However, like almost any Biblical issue, there’s another side to the story. Yes, God wants to reveal His POWER, but He also wants us to understand that some miracles require a PROCESS.

A simple illustration is the conception, development, and birth of a baby. The whole thing is pretty miraculous, if you ask me. But God doesn’t do it all by Himself. He works through a man and woman through a set process that ultimately leads to a baby being born.

A great quote attributed to St. Augustine says, “Without God, we cannot. But without us, God will not.” In other words, we’re called to be what the apostle Paul described as “God’s partners” (NLT) or “God’s co-workers” (NIV). He will always be faithful to do HIS part, but the outcome of a matter is often dependent on us doing OUR part as well.

Farmers traditionally have had a keen appreciation for this partnership. Perhaps that’s why Jesus told several parables about sowing seeds and trusting God for a fruitful harvest (e.g., see Mark 4). I particularly love the parable about a man who scattered seed on the ground and then went to sleep (vs. 26-29). Isn’t that cool? The man knew he had faithfully done his part, and then he rested in the assurance that God would cause his seeds to “sprout and grow,” even though “he himself does not know how.”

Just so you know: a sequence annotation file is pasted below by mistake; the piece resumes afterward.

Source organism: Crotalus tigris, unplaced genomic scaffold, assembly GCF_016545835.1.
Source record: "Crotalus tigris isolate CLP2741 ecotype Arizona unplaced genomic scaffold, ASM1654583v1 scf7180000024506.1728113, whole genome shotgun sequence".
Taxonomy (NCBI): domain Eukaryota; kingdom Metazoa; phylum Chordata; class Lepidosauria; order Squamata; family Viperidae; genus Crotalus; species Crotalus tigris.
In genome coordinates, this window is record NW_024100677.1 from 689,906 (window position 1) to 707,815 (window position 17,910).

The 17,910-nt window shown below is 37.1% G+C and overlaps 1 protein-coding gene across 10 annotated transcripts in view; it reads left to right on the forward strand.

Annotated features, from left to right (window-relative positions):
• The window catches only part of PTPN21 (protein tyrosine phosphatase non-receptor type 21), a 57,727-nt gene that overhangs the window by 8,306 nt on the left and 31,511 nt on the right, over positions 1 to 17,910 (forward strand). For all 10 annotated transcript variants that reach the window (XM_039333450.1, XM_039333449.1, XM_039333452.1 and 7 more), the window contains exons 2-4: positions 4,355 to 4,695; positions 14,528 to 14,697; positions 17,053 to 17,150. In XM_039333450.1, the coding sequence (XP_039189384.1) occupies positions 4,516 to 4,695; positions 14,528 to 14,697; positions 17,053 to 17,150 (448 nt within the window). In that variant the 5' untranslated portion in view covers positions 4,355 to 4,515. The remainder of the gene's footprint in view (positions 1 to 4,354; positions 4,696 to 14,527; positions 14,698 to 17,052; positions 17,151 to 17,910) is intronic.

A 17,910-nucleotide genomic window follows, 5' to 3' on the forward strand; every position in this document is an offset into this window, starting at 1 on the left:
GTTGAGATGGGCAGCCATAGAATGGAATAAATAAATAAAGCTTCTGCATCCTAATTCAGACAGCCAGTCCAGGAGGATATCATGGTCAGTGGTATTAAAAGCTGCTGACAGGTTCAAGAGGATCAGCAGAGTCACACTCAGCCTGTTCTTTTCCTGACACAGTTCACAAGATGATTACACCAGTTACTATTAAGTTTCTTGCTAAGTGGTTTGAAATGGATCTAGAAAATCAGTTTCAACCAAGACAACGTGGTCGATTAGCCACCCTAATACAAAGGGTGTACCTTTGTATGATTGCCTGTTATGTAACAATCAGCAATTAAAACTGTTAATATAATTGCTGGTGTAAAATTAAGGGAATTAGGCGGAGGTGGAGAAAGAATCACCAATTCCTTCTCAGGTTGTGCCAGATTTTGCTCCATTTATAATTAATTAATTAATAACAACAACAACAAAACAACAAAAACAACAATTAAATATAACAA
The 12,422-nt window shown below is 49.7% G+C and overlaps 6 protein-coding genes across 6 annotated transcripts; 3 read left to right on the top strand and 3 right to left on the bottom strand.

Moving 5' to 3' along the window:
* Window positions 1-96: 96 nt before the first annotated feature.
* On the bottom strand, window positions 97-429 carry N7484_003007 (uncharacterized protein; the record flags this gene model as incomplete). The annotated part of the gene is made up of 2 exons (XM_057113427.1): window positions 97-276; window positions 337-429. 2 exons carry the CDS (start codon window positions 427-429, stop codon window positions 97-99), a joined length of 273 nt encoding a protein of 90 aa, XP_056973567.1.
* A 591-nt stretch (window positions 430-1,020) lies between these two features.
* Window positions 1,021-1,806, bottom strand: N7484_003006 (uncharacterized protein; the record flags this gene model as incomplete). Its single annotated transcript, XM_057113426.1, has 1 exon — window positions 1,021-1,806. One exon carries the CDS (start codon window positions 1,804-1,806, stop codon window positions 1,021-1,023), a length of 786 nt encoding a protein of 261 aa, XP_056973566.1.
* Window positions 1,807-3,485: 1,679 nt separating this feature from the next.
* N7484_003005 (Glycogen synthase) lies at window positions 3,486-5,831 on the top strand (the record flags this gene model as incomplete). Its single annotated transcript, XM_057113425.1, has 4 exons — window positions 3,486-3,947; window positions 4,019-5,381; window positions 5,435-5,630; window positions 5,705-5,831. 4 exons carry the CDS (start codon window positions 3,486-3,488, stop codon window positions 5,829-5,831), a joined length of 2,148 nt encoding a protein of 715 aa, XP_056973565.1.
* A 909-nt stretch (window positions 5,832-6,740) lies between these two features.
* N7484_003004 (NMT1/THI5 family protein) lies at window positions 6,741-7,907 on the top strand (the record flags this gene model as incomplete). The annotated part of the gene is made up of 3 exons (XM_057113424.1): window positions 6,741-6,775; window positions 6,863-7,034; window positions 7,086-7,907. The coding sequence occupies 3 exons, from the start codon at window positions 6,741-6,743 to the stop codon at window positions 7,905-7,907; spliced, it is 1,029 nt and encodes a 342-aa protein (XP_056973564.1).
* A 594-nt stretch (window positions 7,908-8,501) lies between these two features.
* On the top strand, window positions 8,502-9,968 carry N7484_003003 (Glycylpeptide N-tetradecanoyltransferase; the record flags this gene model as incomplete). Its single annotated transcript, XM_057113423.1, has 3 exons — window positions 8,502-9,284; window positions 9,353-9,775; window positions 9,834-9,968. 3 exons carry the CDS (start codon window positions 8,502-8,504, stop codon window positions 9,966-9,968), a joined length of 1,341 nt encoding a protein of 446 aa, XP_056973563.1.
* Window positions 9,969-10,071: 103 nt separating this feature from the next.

The farmer in this story didn’t have to understand the entire biology of “how” his seeds would be turned into a crop. He simply knew the process would work, if he worked the process.

It’s fascinating to see that although this man’s harvest could be aptly described as a “miracle breakthrough,” it wasn’t instantaneous but gradual and progressive in nature: “first the blade, then the head, after that the full grain in the head.”

If you’re like me, you get frustrated by this. Why can’t the harvest come all at once, fully grown right from the beginning? While I’m sure some harvests DO arrive instantly, that’s surely not the norm. Almost always, we have to wait for our seeds to sprout, and then we have to wait some more until they come to maturity.

I’ve noticed that some people are so in love with the concept of the supernatural that they overlook their responsibility to plant any seeds. They haven’t witnessed to anyone, but they seem puzzled that no one is getting saved. Or they beg God to open the door for a new job, even though they haven’t gotten around to sending out their resume yet.